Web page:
Declaration Of Independence! Uber, Lyft & Other Apps Spend $200 Million To Keep Drivers In Cali Independent Contractors.

FILE - In this Aug. 20, 2020, file photo travelers request an Uber ride at Los Angeles International Airport's LAX-it pick up terminal. Uber, Lyft and other app-based ride-hailing and delivery services prevailed at the ballot box in their expensive gamble to keep drivers classified as independent contractors. Proposition 22 pitted the powerhouses of the so-called gig economy, including DoorDash, Postmates and Instacart, against labor unions. The measure creates an exemption to a state law that would have made drivers eligible for benefits that come with being company employees. (AP Photo/Damian Dovarganes, File)

Uber and Lyft cruised to a big victory in California. Voters said yes to Proposition 22, which allows drivers for app-based transportation and delivery companies to be largely classified as independent contractors. The drivers would not receive benefits granted to employees but they would receive perks such as minimum earnings and vehicle insurance.

The proposition supporters outspent opponents by about $200 million to fewer than $20 million, according to tallies compiled by Ballotpedia. Several gig economy apps, including DoorDash, Instacart and Postmates, backed the measure in addition to Uber and Lyft. Uber, incidentally, is acquiring Postmates.

“Yes on 22” led with 58% of the vote when the Associated Press called the race after 11 p.m. on Tuesday night. The ballot measure needed more than 50% of the vote to become law.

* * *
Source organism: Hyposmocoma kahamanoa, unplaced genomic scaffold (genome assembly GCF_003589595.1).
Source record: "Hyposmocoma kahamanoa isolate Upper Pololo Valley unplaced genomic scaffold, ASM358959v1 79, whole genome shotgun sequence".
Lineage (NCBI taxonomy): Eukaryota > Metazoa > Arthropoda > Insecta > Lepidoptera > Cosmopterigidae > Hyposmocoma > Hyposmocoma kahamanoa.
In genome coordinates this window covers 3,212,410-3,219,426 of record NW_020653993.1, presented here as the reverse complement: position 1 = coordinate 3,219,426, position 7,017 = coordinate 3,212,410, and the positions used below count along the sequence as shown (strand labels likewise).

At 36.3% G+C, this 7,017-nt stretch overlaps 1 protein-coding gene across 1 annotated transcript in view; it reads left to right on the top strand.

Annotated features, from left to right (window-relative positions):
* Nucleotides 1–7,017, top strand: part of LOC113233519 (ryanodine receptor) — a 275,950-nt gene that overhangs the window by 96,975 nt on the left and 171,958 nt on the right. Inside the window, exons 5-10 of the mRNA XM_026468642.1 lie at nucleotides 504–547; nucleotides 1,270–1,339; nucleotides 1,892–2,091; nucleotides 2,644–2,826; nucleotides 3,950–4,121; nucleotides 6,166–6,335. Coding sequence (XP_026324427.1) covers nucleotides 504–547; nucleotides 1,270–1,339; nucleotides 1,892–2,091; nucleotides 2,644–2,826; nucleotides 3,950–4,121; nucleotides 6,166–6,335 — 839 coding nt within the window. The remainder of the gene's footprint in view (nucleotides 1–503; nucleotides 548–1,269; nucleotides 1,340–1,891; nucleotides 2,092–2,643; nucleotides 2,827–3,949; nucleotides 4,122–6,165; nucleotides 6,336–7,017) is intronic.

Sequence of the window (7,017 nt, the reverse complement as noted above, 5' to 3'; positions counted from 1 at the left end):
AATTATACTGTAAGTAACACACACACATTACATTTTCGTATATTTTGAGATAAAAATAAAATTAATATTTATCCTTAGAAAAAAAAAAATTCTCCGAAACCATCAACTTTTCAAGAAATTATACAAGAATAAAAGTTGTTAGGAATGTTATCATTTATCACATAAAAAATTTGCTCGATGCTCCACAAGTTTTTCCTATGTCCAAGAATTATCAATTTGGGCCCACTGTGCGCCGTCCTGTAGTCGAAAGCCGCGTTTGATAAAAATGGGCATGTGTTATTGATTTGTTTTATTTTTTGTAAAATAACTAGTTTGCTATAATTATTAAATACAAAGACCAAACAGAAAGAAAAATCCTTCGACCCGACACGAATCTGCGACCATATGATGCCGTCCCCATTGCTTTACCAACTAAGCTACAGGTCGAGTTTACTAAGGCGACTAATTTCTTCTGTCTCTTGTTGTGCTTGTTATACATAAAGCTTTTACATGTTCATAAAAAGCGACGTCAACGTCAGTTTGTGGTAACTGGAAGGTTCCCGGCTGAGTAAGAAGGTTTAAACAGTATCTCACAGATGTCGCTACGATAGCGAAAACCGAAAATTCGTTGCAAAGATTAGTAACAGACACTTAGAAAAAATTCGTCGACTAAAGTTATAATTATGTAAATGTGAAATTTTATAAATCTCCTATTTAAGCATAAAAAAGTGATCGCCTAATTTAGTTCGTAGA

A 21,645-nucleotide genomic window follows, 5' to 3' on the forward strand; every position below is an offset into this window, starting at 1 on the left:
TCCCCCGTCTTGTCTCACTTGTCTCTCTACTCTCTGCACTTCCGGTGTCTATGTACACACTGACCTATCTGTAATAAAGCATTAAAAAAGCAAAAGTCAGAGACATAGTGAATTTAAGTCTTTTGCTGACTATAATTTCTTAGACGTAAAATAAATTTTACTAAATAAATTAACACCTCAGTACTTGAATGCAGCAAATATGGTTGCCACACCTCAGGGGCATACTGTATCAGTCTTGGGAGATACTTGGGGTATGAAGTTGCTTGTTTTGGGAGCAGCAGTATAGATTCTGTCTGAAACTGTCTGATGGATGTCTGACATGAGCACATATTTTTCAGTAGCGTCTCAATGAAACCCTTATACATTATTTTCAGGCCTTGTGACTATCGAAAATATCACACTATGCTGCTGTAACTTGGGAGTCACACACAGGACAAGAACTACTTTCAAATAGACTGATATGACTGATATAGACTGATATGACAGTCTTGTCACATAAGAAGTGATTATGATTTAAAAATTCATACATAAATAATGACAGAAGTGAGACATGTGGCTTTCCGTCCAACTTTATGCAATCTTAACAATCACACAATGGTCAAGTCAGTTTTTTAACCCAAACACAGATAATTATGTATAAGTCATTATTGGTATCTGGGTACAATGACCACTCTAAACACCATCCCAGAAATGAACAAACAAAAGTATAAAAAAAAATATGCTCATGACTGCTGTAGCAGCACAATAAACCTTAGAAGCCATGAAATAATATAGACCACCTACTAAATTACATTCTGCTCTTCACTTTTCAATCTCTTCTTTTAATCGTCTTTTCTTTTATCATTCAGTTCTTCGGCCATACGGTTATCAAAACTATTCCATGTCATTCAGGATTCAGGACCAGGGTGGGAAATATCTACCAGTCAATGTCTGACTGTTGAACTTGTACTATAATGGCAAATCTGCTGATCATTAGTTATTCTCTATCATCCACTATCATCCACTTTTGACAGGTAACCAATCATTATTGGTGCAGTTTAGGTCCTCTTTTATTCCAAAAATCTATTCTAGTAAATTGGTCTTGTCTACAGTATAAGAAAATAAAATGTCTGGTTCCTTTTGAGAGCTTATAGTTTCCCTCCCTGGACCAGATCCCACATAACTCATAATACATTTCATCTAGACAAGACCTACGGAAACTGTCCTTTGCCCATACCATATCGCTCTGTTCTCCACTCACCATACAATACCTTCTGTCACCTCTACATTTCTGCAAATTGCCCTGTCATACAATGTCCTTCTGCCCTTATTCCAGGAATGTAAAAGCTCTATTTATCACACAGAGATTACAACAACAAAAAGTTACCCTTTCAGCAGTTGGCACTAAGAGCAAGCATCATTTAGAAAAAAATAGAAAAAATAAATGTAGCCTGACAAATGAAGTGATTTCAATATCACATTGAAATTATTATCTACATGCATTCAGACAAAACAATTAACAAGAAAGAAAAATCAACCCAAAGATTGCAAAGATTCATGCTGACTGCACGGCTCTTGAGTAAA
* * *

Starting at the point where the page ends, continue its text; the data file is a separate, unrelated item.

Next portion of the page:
“California has spoken, and millions of voters joined their voices with the hundreds of thousands of drivers who want independence plus benefits,” said Geoff Vetter, a “Yes on 22” campaign spokesman.

“With the passage of Prop. 22, app-based ride-booking and delivery drivers across the state will be able to maintain their independence, plus have access to historic new benefits, like a minimum earnings guarantee and health care.”

Uber and Lyft successfully lobbied that their companies are more technology platforms as opposed to transportation providers.

The measure was seen as Uber and Lyft’s last hope in California to continue business under the status quo. The companies had warned they’d have to increase costs to consumers. An L.A. Times story published Wednesday said Uber estimated in a blog post earlier this year that it would have to raise rider prices by 25% to 111% in parts of California.

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